Aquarium Filters- A good canister filter will easily be able to handle a 40 gallon basic salt water aquarium setup with ease. Or you could even use a larger hang on tank filter which will cost less money and still give you good results

Other Equipment- You will have to get a heater, synthetic salt mix, aragonite gravel a thermometer and a hydrometer to measure salt levels in the water.

Decorations- This is where the money can disappear quickly. Many people use dead coral skeletons which are very expensive for larger pieces and need to be cleaned frequently.

Live rock is another option that also costs a fair amount of money but will do an excellent job of keeping the water quality high and the fish happy so it is worth the extra money.

Some people have used cheaper volcanic rock in their saltwater tanks but it usually shows algae very well and does not provide the bacteria and microscopic life that live rock does.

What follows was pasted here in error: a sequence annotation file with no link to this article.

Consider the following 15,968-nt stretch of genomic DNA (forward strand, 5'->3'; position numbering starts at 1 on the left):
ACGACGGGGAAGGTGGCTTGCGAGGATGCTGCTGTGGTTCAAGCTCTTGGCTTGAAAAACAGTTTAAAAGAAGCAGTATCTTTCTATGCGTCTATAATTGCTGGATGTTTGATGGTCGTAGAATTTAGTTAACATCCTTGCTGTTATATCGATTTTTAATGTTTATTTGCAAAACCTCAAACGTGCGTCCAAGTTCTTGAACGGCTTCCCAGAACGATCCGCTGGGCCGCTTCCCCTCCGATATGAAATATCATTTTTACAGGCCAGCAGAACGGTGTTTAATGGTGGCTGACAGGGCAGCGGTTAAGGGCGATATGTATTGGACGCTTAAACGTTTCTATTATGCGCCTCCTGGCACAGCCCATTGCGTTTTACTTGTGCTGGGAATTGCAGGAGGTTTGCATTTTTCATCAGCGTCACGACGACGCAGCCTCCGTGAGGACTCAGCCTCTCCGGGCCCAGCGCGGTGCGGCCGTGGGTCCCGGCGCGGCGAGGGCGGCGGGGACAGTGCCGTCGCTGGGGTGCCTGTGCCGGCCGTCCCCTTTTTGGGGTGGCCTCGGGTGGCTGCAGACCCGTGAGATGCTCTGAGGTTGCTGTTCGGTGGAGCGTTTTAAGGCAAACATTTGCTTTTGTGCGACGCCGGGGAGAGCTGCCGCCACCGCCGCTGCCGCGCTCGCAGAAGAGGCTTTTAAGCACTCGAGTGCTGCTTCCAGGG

The Fish- A 40 gallon tank will allow you to keep at least 4-5 small fish. If you choose the right saltwater fish for your salt water fish tank you can stock it very cheaply. Stick with hardy species that do not cost a lot like clown fish, gobies, basslets, blennies and some more docile damsel fish.

Want a crystal clear successful Reef Aquarium? Our reef tank guide will show you how to avoid the common mistakes that lead to fish death, algae and an ugly tank. To get the secrets to creating a stunning reef aquarium visit http://www.dseventures.com/

Article Source: http://EzineArticles.com/?expert=Darin_Sewell


Monday, February 2, 2009

The Attractive Cherry Barb

The Cherry Barb is a favorite tropical fish of many aquarium enthusiasts. Their lively nature and attractive coloring help to make them popular.

The male is especially adorned because of his red coloring which turns even a deeper red during the spawning period. The female Cherry Barb is a duller version of the male, ranging somewhere between light orange and yellow. Both sexes have a dark horizontal stripe along their body. Females are more plump than males, but the male is longer, growing up to 2 inches in length.